Mountzios G, Terpos E, Syrigos K, Papadimitriou C, Papadopoulos G, Bamias A, et al. Markers of bone remodeling and skeletal morbidity in patients with solid tumors metastatic to the skeleton receiving the biphosphonate zoledronic acid. Transl Res. 2010;155(5):247–55.CrossRefPubMedGoogle Scholar
  32. 32.
    Bandeira F, Costa AG, Soares Filho MA, Pimentel L, Lima L, Bilezikian JP. Bone markers and osteoporosis therapy. Arq Bras Endocrinol Metabol. 2014;58(5):504–13.CrossRefPubMedGoogle Scholar
  33. 33.
    Eastell R, Christiansen C, Grauer A, Kutilek S, Libanati C, McClung MR, et al. Effects of denosumab on bone turnover markers in postmenopausal osteoporosis. J Bone Miner Res. 2011;26(3):530–7.CrossRefPubMedGoogle Scholar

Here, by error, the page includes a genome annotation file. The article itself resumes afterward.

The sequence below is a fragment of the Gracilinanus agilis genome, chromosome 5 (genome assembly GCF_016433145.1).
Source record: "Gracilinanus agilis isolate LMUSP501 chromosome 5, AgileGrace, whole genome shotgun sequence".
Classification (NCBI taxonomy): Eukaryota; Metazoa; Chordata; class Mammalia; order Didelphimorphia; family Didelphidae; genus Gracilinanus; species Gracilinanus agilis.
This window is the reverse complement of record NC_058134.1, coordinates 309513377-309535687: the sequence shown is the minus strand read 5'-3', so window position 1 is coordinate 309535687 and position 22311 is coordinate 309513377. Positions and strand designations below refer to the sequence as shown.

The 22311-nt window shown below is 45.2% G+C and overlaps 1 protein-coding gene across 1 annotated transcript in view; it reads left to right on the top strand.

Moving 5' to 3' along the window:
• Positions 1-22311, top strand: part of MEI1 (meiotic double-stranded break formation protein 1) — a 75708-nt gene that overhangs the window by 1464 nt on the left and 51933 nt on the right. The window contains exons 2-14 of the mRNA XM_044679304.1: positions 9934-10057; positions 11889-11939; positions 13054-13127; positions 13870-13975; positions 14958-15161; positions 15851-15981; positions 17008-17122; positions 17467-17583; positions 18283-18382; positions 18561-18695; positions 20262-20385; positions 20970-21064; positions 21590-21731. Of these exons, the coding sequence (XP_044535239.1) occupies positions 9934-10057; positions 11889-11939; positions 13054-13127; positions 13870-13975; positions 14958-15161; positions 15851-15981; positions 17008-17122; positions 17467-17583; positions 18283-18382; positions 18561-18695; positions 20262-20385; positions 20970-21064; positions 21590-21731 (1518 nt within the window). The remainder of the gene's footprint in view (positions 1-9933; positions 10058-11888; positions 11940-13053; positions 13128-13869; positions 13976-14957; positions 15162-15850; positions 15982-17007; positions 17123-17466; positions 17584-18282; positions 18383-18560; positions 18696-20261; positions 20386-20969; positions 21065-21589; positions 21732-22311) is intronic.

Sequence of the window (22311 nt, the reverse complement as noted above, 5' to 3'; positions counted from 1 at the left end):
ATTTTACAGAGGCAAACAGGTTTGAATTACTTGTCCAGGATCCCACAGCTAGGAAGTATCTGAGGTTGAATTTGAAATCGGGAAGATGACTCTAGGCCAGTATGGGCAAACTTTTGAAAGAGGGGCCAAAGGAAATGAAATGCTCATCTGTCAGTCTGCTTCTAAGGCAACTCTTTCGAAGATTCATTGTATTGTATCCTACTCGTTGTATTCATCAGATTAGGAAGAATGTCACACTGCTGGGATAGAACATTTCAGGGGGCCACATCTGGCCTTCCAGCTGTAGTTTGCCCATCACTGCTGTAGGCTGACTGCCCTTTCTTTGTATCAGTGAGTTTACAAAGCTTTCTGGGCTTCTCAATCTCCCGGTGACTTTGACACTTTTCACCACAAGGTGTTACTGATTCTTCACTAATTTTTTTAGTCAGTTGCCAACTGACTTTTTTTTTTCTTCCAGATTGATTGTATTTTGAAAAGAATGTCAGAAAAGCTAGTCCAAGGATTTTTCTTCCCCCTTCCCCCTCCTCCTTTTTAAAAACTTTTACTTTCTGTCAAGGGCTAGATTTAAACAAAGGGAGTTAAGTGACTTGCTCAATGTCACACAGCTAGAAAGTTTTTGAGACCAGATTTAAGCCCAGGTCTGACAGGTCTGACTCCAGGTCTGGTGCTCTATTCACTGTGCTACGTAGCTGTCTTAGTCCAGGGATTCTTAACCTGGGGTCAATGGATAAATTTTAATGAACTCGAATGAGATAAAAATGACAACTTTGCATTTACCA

34. 34.
    Inage K, Orita S, Yamauchi K, Sakuma Y, Kubota G, Oikawa Y, et al. The time course changes in bone metabolic markers after administering the anti-receptor activator of nuclear factor-kappa B ligand antibody and drug compliance among patients with osteoporosis. Asian Spine J. 2015;9(3):338–43.CrossRefPubMedPubMedCentralGoogle Scholar

Copyright information

© The Japanese Breast Cancer Society 2016

Authors and Affiliations

  • Arisa Nishimukai
    • 1
  • Tomoko Higuchi
    • 1
  • Hiromi Ozawa
    • 1
  • Ayako Yanai
    • 1
  • Yoshimasa Miyagawa
    • 1
  • Keiko Murase
    • 1
  • Michiko Imamura
    • 1
  • Yuichi Takatsuka
    • 1
  • Yasuo Miyoshi
    • 1
    Email author
  1. 1.Department of Surgery, Division of Breast and Endocrine SurgeryHyogo College of MedicineNishinomiyaJapan

Personalised recommendations